As offspring #1 and #2 saw me getting ready, they asked if they could go along. We had a two-seat fitness stroller and the kids generally loved to take a ride with Dad. My wife heartily approved because she needed to nurse the baby. As we bundled up the two riders, I forbade them from bringing their new Giga Pet toys, fearing that the toys would get lost. Besides, there was no way they could operate the things with mittens on their hands.

We loaded up the children and headed out onto the nearly deserted roadways. Since we had to stick to the shoulders, I was walking in the snow most of the way. As I was unloading the kids from the stroller upon our return, child #2 suddenly realized that he could not find his Giga Pet — the very toy I had banned from the trip. We searched through his outerwear and stroller seat, but the toy was not to be found.

After the scolding and the I-told-you-sos, I looked at my little child and was overcome with a wave of empathy. No, the toy wasn't very important in the grand scheme of things. It was replaceable, although, that would have to wait for a day or two. But the child pleaded for help in finding the toy.

The toy had to be in the snow somewhere along our route. But the thing was mostly white. The rear side was almost completely white. How could we find such an item in miles of snow? My child suggested that we could pray.

I thought about it. A prayer to find a frivolous toy. A toy that had gotten lost due to disobedience. Weren't there much more important things to pray about, like expressing gratitude for everything we had or seeking blessings for those truly in need?

Finally we knelt and my child uttered a simple but very heartfelt prayer. I prayed too. Then we got in the car and started driving slowly along our exercise route. It was relatively easy to follow the three-wheeled tire tracks and footprints in the snow. But I kept thinking to myself that this was nuts.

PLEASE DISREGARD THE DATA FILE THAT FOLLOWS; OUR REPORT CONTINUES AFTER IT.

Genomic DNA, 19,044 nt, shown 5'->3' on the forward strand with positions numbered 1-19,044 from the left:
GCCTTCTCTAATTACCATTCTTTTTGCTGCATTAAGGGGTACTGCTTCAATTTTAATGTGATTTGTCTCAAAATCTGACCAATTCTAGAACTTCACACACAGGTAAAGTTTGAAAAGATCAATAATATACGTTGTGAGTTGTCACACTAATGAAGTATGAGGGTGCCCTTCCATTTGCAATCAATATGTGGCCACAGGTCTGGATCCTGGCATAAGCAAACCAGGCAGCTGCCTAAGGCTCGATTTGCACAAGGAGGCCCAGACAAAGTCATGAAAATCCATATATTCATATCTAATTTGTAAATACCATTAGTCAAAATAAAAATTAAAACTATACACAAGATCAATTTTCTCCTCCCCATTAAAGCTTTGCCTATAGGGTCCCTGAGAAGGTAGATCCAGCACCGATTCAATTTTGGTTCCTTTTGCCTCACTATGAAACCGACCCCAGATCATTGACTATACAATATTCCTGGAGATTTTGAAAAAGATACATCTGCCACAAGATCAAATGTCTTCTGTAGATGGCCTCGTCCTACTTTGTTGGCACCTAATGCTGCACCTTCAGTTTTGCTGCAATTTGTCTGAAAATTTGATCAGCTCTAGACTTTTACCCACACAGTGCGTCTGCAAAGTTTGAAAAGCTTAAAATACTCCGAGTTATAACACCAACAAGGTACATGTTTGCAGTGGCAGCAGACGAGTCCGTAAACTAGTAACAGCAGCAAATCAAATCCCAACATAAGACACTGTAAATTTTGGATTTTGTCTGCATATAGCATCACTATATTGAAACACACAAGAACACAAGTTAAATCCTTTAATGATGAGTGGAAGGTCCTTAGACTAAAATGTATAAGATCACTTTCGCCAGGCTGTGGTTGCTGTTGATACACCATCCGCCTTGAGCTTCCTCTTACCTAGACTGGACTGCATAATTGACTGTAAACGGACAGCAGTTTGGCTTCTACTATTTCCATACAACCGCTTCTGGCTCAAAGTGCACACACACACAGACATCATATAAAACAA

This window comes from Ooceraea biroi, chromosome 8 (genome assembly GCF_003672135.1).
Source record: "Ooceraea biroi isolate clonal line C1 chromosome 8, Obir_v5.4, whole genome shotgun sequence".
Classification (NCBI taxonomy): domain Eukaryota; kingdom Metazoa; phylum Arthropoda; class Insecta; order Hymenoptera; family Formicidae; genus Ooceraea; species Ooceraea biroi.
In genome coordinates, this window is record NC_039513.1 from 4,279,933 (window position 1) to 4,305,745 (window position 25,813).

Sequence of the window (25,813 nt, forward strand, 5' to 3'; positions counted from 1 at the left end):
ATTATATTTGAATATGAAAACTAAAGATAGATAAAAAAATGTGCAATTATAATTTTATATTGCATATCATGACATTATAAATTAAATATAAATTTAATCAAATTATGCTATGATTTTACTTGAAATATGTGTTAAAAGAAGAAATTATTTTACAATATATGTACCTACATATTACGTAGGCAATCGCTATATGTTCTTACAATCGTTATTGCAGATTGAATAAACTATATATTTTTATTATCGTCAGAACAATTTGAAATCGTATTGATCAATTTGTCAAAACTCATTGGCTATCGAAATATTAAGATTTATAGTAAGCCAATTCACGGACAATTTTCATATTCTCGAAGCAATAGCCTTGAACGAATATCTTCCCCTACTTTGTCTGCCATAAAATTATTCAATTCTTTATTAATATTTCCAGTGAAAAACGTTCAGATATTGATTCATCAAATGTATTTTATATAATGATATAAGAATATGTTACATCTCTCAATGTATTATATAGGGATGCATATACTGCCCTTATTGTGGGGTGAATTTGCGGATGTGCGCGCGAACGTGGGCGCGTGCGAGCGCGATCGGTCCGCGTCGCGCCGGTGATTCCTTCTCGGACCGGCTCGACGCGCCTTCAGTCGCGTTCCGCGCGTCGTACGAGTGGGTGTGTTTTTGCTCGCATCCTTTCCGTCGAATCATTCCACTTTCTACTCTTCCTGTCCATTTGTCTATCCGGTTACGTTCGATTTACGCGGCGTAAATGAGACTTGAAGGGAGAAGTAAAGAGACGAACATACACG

About a mile from the house I felt a quiet yet firm prompting to stop the car. I was careful not to drive over our stroller tread marks as I parked. I got out of the car and felt like I should start looking in the snow just ahead. I slowly walked next to the path I had left earlier, carefully looking down at the melting snow.

Ahead of the car about ten feet I saw a small depression next to one of my footprints. It could easily have been anything. I had already seen hundreds of similar depressions as I had driven along our route. But I felt very calm inside. It was like I was being pulled to that precise spot. As I stepped closer, I reached down into the snow and felt my child's Giga Pet.

We had a prayer of gratitude in the car before driving home. My young child had simply accepted that this would be the outcome. But I saw a miracle. I could have driven up and down that route all day long without finding the small toy. Or the toy could have sat there until the snow melted and it was found by someone else. Or a car tire could have unknowingly smashed the toy. Instead, I was led directly to the spot where the toy had dropped into the snow after a few minutes of searching.

Some may scoff at my estimation of this episode, saying that people like me think that God is a ready replacement for a metal detector. But they weren't there; I was. Would the Great King of Heaven truly take time to answer a prayer about something so small and superficial? If I am fully honest with myself, I must admit that I still know within myself that this is precisely what happened.

Later as I pondered the events of the day, I gained a little greater insight into God's parenthood. I'm sure that much of what we pray for is largely meaningless in the eternal scheme of things, even things that seem crucial to us. Yet just as I was willing to go out of my way to help my child with something that was tremendously important to him at that moment, I believe that God willingly goes out of his way to help his children when they pray in faith about things that are extremely important to them at any given moment, simply because he loves them. And if he is willing to do so for relatively insignificant matters, how much more willing is he to answer prayers about truly meaningful matters?